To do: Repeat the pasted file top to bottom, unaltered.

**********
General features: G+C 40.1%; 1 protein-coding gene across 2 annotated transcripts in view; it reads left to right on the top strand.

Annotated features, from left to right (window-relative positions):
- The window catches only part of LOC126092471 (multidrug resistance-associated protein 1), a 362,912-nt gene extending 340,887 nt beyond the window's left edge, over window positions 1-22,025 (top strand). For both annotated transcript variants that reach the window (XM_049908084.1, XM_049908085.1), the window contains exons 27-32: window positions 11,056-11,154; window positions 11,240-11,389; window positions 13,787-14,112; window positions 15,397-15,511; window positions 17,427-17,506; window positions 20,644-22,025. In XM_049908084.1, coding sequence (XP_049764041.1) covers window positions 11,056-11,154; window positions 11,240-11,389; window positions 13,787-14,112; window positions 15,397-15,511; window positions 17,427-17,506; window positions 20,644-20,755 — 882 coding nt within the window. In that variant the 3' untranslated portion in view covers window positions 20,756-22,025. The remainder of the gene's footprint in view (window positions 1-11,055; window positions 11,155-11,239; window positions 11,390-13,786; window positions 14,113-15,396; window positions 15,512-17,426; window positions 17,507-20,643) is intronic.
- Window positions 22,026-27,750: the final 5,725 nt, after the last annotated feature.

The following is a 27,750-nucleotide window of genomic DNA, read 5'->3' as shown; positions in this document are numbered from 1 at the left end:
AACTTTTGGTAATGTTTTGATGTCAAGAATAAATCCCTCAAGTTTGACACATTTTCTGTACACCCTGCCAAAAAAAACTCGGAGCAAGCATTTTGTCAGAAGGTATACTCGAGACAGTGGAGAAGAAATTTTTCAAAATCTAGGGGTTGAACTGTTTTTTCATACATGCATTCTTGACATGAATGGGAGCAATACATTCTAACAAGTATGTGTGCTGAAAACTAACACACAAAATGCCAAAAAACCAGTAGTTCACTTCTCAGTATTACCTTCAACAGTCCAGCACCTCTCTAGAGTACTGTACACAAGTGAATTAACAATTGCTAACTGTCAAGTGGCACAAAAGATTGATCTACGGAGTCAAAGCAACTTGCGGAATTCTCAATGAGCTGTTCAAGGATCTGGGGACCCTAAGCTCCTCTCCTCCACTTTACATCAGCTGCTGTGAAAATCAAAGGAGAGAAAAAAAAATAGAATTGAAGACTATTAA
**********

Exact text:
General features: G+C 40.1%; 1 protein-coding gene across 2 annotated transcripts in view; it reads left to right on the top strand.

Annotated features, from left to right (window-relative positions):
- The window catches only part of LOC126092471 (multidrug resistance-associated protein 1), a 362,912-nt gene extending 340,887 nt beyond the window's left edge, over window positions 1-22,025 (top strand). For both annotated transcript variants that reach the window (XM_049908084.1, XM_049908085.1), the window contains exons 27-32: window positions 11,056-11,154; window positions 11,240-11,389; window positions 13,787-14,112; window positions 15,397-15,511; window positions 17,427-17,506; window positions 20,644-22,025. In XM_049908084.1, coding sequence (XP_049764041.1) covers window positions 11,056-11,154; window positions 11,240-11,389; window positions 13,787-14,112; window positions 15,397-15,511; window positions 17,427-17,506; window positions 20,644-20,755 — 882 coding nt within the window. In that variant the 3' untranslated portion in view covers window positions 20,756-22,025. The remainder of the gene's footprint in view (window positions 1-11,055; window positions 11,155-11,239; window positions 11,390-13,786; window positions 14,113-15,396; window positions 15,512-17,426; window positions 17,507-20,643) is intronic.
- Window positions 22,026-27,750: the final 5,725 nt, after the last annotated feature.

The following is a 27,750-nucleotide window of genomic DNA, read 5'->3' as shown; positions in this document are numbered from 1 at the left end:
AACTTTTGGTAATGTTTTGATGTCAAGAATAAATCCCTCAAGTTTGACACATTTTCTGTACACCCTGCCAAAAAAAACTCGGAGCAAGCATTTTGTCAGAAGGTATACTCGAGACAGTGGAGAAGAAATTTTTCAAAATCTAGGGGTTGAACTGTTTTTTCATACATGCATTCTTGACATGAATGGGAGCAATACATTCTAACAAGTATGTGTGCTGAAAACTAACACACAAAATGCCAAAAAACCAGTAGTTCACTTCTCAGTATTACCTTCAACAGTCCAGCACCTCTCTAGAGTACTGTACACAAGTGAATTAACAATTGCTAACTGTCAAGTGGCACAAAAGATTGATCTACGGAGTCAAAGCAACTTGCGGAATTCTCAATGAGCTGTTCAAGGATCTGGGGACCCTAAGCTCCTCTCCTCCACTTTACATCAGCTGCTGTGAAAATCAAAGGAGAGAAAAAAAAATAGAATTGAAGACTATTAA